14. We know from the BookScan figures that people want to buy comics. They just don’t want to pay insane prices for 20 pages of story that they’d have to enter a comic book store to buy. And who can blame them?

  15. If DC stopped printing floppies, the comics world would certainly notice. For many comic book stores, DC can be in the neighborhood of 30% of their business. If that 30% evaporates, would they be able to stay in business? Probably not, and the loss of a substantial number of comic book stores would eat into the sales of publishers other than DC, and that would have the potential for a chain reaction of more Bad Things.

  16. AT&T’s post-buyout debt is around 3,000 times what DC made from the Direct Market — revenue, not profit — in 2019.

    Both good years and bad in comics are rounding errors against sums of that scale.

  17. All of this because they can’t adequately launch a successful streaming service that needs a Roku or a Firestick device in order to be in competition with the big leagues.

    ~

    Coat

  18. Honestly, part of it may be that they just aren’t publishing anything GOOD anymore…even Scott Snyder, my favorite comic writer of all time, has fallen so far from where he used to be. He used to write grounded, structured, relatable series like “The Court of Owls” and “Death of the Family”. Now he’s writing bizzar, complicated, and confusing stories like “Last Knight on Earth” and “Dark Nights: Death Metal”.

    Most fans don’t want a comic story jammed packed with every single DC character ever with the characters soaring across the multiverse the entire time. They want to follow individual characters who go through adventures that, although may be crazy, still touch a heart string that they can relate to. I can relate to Batman seeing everything he thought he knew and control be a lie in “The Court of Owls”. I can’t relate to Batman giving birth to a new (name of famous DC character removed to avoid spoiler) in “Last Knight on Earth”.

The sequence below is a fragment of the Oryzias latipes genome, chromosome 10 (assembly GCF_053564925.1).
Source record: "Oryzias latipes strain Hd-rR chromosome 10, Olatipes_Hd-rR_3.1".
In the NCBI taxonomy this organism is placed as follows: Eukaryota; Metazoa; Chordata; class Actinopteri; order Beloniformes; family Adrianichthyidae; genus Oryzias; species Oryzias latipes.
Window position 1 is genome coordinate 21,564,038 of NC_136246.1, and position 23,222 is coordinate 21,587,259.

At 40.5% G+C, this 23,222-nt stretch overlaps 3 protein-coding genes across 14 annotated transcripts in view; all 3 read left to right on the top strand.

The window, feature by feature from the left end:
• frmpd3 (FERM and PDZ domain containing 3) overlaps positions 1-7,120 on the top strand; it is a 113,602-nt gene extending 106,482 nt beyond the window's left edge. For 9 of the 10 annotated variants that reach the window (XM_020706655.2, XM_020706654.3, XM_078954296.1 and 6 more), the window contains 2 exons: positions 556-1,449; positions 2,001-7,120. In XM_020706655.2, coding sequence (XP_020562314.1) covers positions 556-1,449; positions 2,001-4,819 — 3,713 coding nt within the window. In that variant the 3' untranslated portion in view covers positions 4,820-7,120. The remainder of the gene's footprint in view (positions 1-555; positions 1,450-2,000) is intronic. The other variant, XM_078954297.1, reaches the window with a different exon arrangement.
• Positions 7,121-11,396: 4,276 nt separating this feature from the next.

I know that Scott Snyder hasn’t been layed off, but I feel like where his work has trailed off shows what’s been happening in most of the comics lately. DC is forgetting what it is about their comics that the fans love, and they are losing fans because of it.

  19. Comics won’t be the driving force behind the DC brand anymore. TV, Movies, Games and licensed merch. Comics will be just another category of niche product next to t-shirts and such. Wouldn’t be surprised if comic books get licensed out to another publisher to deal with and DC itself is just about being in the brand management business.